|Will fans start finding other things to do with their time?|
A cursory look over what's commonly known as "boxing Twitter" will easily lead one to the conclusion that Al Haymon's Premiere Boxing Champions is not only a source of much derision, but might actually be turning people away from the fight game. This was clearly not the mysterious Haymon's intentions when he unveiled Champions close to a year ago.
Truth be told, I'd like to see the series succeed. Big time. I'd like to see big matches on "free" television. I'd like to see stars be born. I'd like to see the general public fall in love with the fight game again and I'd love to see Haymon's top fighters face off against top fighters from other stables.
Sadly, none of that seems to be happening.
And, to make matters worse, it may not be happening throughout 2016 with any regularity. That may not be good for PBC, however. No matter how much hedge fund money Haymon received for his series, it's not going to keep from running dry. Other sources of revenue have to start coming in. Serious sources. Major advertising sources. And those sources won't come in if fans don't tune in. And fans may not be turning in if Guerrero-Garcia is the best Champions has to offer.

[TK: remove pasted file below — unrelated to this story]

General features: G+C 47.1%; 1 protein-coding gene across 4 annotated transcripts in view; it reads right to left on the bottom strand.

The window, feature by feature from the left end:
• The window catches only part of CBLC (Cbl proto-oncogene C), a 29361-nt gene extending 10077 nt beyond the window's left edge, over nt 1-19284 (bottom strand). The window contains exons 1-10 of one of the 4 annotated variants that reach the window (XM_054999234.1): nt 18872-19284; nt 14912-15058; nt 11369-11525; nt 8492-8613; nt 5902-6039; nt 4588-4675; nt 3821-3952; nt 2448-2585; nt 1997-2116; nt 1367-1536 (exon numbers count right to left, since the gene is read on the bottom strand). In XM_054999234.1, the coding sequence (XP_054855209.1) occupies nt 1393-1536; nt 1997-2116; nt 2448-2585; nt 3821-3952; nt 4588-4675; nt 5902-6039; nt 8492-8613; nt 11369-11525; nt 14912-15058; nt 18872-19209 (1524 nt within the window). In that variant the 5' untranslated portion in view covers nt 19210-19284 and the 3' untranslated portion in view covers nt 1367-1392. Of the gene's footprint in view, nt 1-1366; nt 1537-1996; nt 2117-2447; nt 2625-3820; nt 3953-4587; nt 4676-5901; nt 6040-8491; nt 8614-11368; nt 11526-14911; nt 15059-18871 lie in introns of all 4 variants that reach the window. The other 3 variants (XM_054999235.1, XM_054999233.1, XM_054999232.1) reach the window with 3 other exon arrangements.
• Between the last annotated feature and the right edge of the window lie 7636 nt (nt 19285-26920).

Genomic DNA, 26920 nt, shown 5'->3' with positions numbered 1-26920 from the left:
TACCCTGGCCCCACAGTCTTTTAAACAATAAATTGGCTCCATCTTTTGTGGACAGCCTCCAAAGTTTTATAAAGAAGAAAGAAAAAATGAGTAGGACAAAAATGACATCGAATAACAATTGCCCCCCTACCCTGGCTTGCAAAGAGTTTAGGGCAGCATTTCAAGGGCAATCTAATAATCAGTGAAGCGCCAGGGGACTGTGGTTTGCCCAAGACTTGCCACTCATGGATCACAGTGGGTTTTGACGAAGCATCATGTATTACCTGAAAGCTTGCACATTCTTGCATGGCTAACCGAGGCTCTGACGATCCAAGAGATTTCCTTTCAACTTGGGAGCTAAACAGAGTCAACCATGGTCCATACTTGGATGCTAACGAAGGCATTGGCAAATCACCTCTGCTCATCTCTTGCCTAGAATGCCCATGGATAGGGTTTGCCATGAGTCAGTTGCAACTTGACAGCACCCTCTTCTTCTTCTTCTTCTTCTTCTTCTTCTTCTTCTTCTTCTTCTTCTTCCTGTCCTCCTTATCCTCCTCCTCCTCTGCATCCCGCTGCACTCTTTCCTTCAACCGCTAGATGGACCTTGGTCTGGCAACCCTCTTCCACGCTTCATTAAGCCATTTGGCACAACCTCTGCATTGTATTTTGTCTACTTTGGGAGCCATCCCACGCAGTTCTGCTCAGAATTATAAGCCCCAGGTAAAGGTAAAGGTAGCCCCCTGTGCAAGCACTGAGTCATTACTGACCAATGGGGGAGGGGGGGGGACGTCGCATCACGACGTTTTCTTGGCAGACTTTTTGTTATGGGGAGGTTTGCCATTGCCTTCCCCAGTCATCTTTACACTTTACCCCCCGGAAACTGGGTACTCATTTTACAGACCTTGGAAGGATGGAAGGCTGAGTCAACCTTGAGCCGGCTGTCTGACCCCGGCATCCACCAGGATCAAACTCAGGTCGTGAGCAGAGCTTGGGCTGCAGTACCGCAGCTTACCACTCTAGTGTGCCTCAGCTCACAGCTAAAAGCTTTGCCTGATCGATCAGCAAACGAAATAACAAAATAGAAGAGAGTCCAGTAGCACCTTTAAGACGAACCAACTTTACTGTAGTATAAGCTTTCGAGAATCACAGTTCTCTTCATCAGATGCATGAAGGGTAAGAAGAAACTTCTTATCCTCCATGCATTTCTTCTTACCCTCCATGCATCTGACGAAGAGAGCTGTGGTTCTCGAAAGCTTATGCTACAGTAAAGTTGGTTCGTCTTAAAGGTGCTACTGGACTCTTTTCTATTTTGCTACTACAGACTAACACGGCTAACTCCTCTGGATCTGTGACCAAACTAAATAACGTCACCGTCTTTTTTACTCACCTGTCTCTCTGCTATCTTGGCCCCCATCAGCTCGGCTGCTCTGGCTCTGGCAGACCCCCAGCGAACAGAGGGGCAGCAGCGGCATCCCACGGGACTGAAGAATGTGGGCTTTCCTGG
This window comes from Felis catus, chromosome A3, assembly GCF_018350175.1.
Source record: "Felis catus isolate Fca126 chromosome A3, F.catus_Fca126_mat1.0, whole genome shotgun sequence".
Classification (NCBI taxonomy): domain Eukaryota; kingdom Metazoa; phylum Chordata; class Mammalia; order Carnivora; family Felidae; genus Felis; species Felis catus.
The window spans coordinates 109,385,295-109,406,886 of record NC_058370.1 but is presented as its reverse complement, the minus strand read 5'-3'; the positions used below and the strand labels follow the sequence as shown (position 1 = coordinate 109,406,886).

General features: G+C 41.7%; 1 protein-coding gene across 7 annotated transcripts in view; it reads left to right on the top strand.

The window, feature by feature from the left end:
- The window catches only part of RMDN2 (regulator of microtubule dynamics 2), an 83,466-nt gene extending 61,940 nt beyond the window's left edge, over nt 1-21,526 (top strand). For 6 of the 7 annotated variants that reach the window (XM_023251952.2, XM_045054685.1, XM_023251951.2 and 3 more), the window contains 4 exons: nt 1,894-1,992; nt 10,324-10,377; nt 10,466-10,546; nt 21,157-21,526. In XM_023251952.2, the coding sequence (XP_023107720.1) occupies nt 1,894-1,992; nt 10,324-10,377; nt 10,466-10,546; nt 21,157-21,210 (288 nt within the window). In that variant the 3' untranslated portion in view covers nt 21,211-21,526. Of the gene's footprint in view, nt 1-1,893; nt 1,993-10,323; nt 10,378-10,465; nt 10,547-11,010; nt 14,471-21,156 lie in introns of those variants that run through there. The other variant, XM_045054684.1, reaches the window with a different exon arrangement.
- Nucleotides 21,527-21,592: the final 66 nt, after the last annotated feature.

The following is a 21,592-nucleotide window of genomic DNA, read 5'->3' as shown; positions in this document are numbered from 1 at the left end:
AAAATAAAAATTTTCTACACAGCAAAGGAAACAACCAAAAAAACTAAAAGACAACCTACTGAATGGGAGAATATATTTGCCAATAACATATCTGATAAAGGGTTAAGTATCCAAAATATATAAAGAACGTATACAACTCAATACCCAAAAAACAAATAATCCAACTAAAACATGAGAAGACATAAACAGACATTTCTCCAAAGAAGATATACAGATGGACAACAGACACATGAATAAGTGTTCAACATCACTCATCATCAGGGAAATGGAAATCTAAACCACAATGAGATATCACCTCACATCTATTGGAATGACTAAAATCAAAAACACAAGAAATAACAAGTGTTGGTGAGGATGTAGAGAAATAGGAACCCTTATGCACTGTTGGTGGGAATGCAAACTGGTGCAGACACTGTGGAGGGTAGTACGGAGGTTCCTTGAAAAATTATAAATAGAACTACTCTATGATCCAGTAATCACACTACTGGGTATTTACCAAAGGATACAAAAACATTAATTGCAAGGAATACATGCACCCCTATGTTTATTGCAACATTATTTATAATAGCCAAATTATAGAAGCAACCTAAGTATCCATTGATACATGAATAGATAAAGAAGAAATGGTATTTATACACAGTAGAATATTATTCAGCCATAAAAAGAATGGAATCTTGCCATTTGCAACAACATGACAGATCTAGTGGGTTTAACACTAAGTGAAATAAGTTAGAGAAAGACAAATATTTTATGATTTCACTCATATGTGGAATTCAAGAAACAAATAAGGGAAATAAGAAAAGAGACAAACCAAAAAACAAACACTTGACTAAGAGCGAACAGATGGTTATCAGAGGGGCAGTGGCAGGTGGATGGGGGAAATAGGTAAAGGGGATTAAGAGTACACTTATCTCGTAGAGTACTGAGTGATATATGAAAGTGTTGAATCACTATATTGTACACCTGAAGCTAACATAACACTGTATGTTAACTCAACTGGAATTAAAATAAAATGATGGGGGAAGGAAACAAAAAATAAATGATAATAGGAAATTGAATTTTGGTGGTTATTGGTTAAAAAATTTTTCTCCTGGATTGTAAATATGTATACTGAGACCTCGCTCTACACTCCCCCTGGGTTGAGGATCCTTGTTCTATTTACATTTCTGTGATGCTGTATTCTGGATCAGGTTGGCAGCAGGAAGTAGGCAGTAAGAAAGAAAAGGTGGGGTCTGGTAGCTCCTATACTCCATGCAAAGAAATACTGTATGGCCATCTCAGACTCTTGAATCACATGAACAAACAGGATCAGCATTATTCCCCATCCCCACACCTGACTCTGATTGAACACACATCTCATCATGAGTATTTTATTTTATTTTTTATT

Make no mistake about it, there've been some great fights so far on PBC. To deny as much is simply to be overly partisan in one's opinion. Still, great fights and major matchups are two distinctly different things - which, when combined, become classic sporting events. In other words, you've got to get people to want to tune in rather than to stumble across a terrific scrap one lazy Saturday night.
Then again, what do I know? I'm a fight writer, not a businessman. Perhaps PBC can keep going at this rate, providing the world the likes of Santa Cruz-Martinez and everything will work out fine. It's hard to imagine that being the case, however, at least not for the sport of boxing if not for Haymon and his fighters.